Kit Building: FuselageOne of the first things we did was elevate the fuselage. It took most of an hour to unpack it as Quad City does a great job in covering things up. We made use of a couple of "workmate" type benches acquired for $15 each at Canadian Tire for this task. Tracy and I can easily lift the Challenger II Fuselage.
We wanted to get the plane on it's wheels right
away, but after adding the struts in "temporary" mode
and assembling the wheels, we discovered that as our brakes were
backordered, these also included the axles, so playing airplane
would have to wait a few more days! Late
Night Odds and Ends
Late Night Odds and Ends
We try to accomplish something every day when we have time, and sometimes it's not much, but keeps progress moving. Here is a running compendium of "little jobs" that keep one in touch with one's plane!
Aileron Bell crank ShacklesWe had a few shackles backordered, and when these arrived we needed to put them on the control stick linkages and the aileron bell crank. You can see them on the rear (right side) of the bell crank. As shipped, there were blue nylon quick ties in place of the shackles, and these were under slight pressure, but came off very easily once nipped with some side cutters.
These shackles normally come installed, but there is a real shortage of them throughout North America right now, so here's some tips just in case you have to install your shackles as well.
The wire connecting the rear of the Bell Crank from one side to the other passes under a pulley and was too tight to allow us to install the second shackle. However, as we were installing the control stick shackles as well, we loosened all the control stick turnbuckles enough to gain slack in the aileron cables to allow the shackles to be installed!
I'll put some photos of the control stick shackles up later.
Now all that remains is to retention these
linkages and acquire and install some replacement .040
This is one of those
things that is "oh so obvious" once you ponder over it
for a while, but it's not in any manual, so we documented it here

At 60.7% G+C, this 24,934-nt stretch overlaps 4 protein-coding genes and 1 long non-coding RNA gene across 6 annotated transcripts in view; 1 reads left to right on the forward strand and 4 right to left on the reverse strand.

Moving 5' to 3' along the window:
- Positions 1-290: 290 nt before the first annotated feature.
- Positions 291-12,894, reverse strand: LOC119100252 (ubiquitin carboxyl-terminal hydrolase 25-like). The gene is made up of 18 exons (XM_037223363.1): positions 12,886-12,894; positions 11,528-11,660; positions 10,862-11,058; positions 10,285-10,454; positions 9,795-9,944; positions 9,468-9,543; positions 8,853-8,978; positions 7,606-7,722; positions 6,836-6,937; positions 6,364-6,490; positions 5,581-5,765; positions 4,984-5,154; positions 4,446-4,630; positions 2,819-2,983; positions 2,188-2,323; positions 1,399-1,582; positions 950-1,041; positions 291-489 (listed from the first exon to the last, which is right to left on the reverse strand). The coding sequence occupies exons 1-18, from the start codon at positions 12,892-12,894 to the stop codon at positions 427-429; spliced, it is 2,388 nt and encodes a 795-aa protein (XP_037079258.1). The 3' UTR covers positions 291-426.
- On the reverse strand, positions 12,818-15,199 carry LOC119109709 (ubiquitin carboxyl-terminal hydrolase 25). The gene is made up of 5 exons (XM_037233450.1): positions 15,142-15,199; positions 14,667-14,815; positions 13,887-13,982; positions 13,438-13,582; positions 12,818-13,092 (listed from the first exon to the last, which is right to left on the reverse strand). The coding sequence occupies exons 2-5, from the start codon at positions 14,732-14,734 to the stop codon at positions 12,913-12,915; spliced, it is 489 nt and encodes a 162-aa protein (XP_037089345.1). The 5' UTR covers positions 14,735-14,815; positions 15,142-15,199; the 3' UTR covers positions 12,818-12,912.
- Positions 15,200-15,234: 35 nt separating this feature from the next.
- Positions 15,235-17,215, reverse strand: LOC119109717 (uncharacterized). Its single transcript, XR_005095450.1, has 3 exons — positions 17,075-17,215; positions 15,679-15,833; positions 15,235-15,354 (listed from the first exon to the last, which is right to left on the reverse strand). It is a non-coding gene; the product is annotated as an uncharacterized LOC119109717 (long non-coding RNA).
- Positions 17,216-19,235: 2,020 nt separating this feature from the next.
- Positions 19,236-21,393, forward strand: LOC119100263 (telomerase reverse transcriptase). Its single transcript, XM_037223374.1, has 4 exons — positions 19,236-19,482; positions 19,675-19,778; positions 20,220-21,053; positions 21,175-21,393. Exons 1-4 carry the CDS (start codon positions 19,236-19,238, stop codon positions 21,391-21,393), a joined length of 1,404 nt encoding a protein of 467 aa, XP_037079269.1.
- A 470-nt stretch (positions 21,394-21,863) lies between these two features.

for anyone else who was wondering "just how am I going to
stretch that wire enough so I can stick that little wee pin in
there through the back side of that Bell Crank?" Front Rudder Pedals
This is one of those things that is "oh so obvious" once you ponder over it for a while, but it's not in any manual, so we documented it here for anyone else who was wondering "just how am I going to stretch that wire enough so I can stick that little wee pin in there through the back side of that Bell Crank?"
Front Rudder Pedals
One of the first things we did was attach the nose gear bracket to the front spar and install the front rudder pedal pushrods on a temporary basis. I've got to recheck these against the manual to be sure I have them on right!
Brake Axle Shortening (Not Normally Required)
Our brakes were backordered for a couple of weeks. When they arrived, we found that they would not fit as the axle stub was too long to engage the brake drum on the 5" custom wheels.
This turned out to be a very minor item. On calling Quad City, it was confirmed that we were shipped the wrong brake weldments for our custom wheels. They would ship replacements immediately, or there was an easy fix if I was halfway handy with a hacksaw!.
All we needed to do was mark the axle sleeve and cut it down to 1.25 " in length (it was supplied at 2.25" to fit the standard wheels.) I elected to pursue this route as I was in a hurry to get the plane on it's wheels and try out the "Front Seat".
The shipped brake is the lower one in the photo,
and the upper one has already been reduced in length. This fix took
less than 10 minutes per brake assembly with a hacksaw and a file.
There comes a point where you just have to sit in the plane!
After doing the brake adjustments pictured above, we installed the wheels and set her on the floor.
At this point, with no tail feathers or engine installed, she sits level on three wheels and is easy to get into. You can see that this kit is being built as a wide body model without the high sides. Much easier to get in and out of!
Happy to report that visibility out the front and over the nose cone is excellent. I did install the nose cone temporarily to see how it felt, but neglected to take a picture - we'll do this again later on and get a photo up here.
We've ordered a 15 gallon fuel tank and related accessories, and a heater from Turbulence Aviation (http://www.turbulence.ca/) so we're not going to do much more on the fuselage until that arrives.
The Fine Print - Caution
Ideas, illustrations and photos are the author's own
work and are for information only.